Current issue: 53(4)
Under compilation: 54(1)
Of the foreign tree species Siberian larch (Larix sibirica Ledeb.) has the biggest economical potential in Finland. In its natural distribution the species grows mostly in mixed stands in other areas than the core of its range in Siberia, where it grows also in pure stands. However, growth studies have given contradictory results about how Siberian larch can manage competition of different tree species in mixed stands. In this study two-year old Siberian larch seedlings were planted in areas previously sown with Norway spruce (Picea abies (L.) Karst.) and Scots pine (Pinus sylvestris L.). The growth of the trees was measured when the stands were 50 years old.
It appears that the stands, about 3700 larch seedlings per hectare, have originally been too been too dense. In the two thinnings done in the area, larch has probably been favoured, which has resulted in varying mix of pine and spruce. In the 50-year old stands, Siberian larch has developed faster than Scots pine and Norway spruce. Contrary to some previous studies, the results show that Siberian larch can be grown also in mixed stands, but the growth will probably be slower than in pure stands. Best growth is achieved in pure stands that have been planted thinly enough.
The PDF includes a summary in German.
The objective of the study was to compare different reforestation methods on ploughed areas in Finnish Lapland. Four species were compared: Scots pine (Pinus sylvestris L.), Norway spruce (Picea abies (L.) H. Karst.), silver birch (Betula pendula Roth) and Siberian larch (Larix sibirica Ledeb.). The experiments were established in different parts of Lapland on different types of sites in 1970–72.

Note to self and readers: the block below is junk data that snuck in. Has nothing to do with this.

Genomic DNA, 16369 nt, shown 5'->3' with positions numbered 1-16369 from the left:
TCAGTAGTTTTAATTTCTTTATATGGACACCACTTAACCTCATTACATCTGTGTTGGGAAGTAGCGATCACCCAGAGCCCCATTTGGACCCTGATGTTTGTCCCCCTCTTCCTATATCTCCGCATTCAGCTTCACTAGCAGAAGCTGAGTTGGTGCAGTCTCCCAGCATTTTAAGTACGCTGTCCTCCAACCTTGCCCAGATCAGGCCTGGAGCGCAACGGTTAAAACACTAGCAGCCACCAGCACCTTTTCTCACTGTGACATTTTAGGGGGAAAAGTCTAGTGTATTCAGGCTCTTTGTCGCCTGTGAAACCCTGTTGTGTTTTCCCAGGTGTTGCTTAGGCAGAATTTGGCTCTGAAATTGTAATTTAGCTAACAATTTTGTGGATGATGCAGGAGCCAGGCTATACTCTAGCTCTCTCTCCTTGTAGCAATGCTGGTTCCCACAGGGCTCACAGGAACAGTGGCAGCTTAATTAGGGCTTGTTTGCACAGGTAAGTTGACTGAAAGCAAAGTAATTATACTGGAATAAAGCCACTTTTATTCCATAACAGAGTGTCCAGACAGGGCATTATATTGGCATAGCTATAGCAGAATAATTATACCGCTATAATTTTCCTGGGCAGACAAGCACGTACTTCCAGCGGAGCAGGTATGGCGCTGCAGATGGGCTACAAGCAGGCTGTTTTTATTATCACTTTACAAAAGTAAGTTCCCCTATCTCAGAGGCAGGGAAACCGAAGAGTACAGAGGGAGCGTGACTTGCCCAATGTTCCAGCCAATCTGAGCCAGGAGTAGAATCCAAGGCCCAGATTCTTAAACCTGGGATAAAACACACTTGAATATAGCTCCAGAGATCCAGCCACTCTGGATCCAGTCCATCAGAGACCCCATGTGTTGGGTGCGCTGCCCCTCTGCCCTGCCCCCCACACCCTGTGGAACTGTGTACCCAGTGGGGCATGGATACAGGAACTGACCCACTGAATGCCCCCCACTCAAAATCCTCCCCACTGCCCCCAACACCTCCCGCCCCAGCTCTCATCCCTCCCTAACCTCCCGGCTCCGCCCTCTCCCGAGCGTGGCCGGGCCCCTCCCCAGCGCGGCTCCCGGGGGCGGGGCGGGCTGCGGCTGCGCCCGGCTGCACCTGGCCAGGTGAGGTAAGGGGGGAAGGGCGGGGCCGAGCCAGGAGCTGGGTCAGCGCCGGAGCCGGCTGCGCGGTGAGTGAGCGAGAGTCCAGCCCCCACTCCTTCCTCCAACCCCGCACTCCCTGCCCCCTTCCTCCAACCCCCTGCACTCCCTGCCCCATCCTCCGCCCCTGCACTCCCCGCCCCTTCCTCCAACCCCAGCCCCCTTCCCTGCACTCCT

In Scots pine there was a difference of 15 percentage points in survival of seedlings between the best and worst methods of regeneration. Containerized seedlings and paper pot seedlings had the best survival rates. In Norway spruce the respective difference between sowing and planting was about 20 percentage points. In favour of planting. The survival rate can be increased by about 20 percentage points by selecting the right tree species. The average height varied from 25 cm (the sowed Norway spruce) to 179 cm (the planted silver birch) after 10 growing seasons. The birch was planted at the most fertile sites only. The longer time passed from the afforestation the clearer was the effect of the local growing conditions on the development of the seedlings. The elevation of the site was one factor seemed to influence the success of the seedlings.
The PDF includes a summary in English.